J.C. SalyerOct 8, 2021
Court of Injustice
Law Without Recognition in U.S. Immigration
Stanford University Press 2020
J.C. Salyer’s Court of Injustice: Law Without Recognition in U.S. Immigration (Stanford UP, 2020) is an important look at the histories and processes of immigration law in the US. The book engages with US immigration policy by both tracing the history of US immigration law in the US and considering contemporary practices. Not just a history of law or assessment of policy, Court of Injustice is ethnographically grounded in New York City immigration courts, as well as the New York Immigrant Family Unity Project (NYIFUP). Salyer’s work shifts in scope—from past to present, from New York City to the whole of the U.S, from theoretical considerations of nation-state sovereignty to individual experiences of immigration law—in a way that masterfully paints a compelling portrait of the US immigration courts. By considering context alongside contemporary practice, Court of Injustice provides a way to think through the threads of migration, geography, and xenophobia alongside arguing for concrete ways the under-resourced US immigration courts could change to provide more just outcomes.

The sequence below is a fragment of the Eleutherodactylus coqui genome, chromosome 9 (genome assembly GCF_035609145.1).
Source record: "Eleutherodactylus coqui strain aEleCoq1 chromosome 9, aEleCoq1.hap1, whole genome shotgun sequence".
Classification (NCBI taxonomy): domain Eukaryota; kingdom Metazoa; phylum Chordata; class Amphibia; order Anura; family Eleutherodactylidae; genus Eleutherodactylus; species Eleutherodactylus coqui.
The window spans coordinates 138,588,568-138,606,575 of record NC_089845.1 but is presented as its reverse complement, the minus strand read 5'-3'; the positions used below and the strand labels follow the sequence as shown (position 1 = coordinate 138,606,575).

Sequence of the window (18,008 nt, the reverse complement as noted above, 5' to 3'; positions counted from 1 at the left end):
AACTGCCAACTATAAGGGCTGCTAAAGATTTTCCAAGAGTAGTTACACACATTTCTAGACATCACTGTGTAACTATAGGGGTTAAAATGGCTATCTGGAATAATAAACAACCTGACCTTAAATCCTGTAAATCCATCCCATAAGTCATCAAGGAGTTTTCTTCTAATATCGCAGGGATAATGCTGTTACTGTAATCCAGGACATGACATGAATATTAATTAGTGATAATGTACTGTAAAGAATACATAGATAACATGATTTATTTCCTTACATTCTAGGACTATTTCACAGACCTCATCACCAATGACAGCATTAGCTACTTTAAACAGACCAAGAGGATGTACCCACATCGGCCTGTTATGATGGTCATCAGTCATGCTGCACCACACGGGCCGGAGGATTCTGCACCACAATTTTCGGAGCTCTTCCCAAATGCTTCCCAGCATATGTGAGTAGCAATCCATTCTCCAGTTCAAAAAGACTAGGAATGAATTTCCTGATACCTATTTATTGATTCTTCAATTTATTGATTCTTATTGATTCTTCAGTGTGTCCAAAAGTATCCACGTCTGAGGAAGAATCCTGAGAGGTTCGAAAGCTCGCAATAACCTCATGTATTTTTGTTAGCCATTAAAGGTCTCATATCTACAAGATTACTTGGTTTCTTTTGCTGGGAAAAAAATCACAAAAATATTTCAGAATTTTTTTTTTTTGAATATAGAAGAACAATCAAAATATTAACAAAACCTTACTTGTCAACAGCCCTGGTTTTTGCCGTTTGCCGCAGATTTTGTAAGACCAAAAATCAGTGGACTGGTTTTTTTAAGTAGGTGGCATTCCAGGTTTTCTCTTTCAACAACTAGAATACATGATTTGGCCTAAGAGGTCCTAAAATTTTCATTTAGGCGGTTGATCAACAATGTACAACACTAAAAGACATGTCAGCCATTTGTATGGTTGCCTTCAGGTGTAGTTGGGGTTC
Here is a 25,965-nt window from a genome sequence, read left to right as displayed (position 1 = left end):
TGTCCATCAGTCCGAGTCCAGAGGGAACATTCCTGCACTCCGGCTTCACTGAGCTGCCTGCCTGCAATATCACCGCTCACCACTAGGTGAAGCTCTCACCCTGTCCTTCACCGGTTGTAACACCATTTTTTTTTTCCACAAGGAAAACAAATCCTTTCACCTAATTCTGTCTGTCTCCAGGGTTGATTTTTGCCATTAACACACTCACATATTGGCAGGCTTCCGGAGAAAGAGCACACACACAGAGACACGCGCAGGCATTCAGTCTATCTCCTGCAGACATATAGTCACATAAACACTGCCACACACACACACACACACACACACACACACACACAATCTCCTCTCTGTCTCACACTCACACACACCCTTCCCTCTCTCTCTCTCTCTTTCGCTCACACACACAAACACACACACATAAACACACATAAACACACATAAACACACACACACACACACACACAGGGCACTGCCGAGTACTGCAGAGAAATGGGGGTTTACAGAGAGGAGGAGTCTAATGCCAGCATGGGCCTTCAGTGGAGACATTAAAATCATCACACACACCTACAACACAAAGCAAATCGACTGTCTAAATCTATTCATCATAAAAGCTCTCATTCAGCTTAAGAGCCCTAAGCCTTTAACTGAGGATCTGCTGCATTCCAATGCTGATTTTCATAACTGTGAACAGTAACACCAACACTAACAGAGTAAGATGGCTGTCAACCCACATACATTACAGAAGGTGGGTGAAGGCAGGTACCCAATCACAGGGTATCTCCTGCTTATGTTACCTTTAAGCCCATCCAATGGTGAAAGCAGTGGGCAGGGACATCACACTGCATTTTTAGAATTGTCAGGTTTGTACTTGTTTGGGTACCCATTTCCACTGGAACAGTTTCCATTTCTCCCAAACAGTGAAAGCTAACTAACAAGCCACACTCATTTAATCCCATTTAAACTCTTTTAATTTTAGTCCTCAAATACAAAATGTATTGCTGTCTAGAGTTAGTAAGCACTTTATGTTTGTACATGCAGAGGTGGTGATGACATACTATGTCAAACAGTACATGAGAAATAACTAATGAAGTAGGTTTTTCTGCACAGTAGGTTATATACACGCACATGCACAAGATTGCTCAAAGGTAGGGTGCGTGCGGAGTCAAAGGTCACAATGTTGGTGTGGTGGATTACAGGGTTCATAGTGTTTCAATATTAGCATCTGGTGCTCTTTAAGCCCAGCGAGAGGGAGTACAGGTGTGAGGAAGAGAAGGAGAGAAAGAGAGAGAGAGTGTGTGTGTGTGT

Throughout the book, Salyer considers not just the experiences of immigrants with immigration law, but also how immigration lawyers come to understand immigration courts. Additionally, Court of Injustice links past to present, and provides a needed context that clearly demonstrates that contemporary shifts in US immigration law—including those under the Trump administration—are not something new, but part of a long history that includes the Chinese Exclusion Act, the Immigration Reform and Control Act of 1986 (IRCA), and other policies that sought to limit migration to the US and “thicken” the US border. Salyer’s socioeconomic history of immigration courts in the U.S. would be of great interest to a wide readership, from those studying migration academically to non-academic members of the public seeking a more in-depth understanding of U.S. immigration policy.
Rine Vieth is a PhD candidate in Anthropology at McGill University, where they research the how UK asylum tribunals consider claims of belief.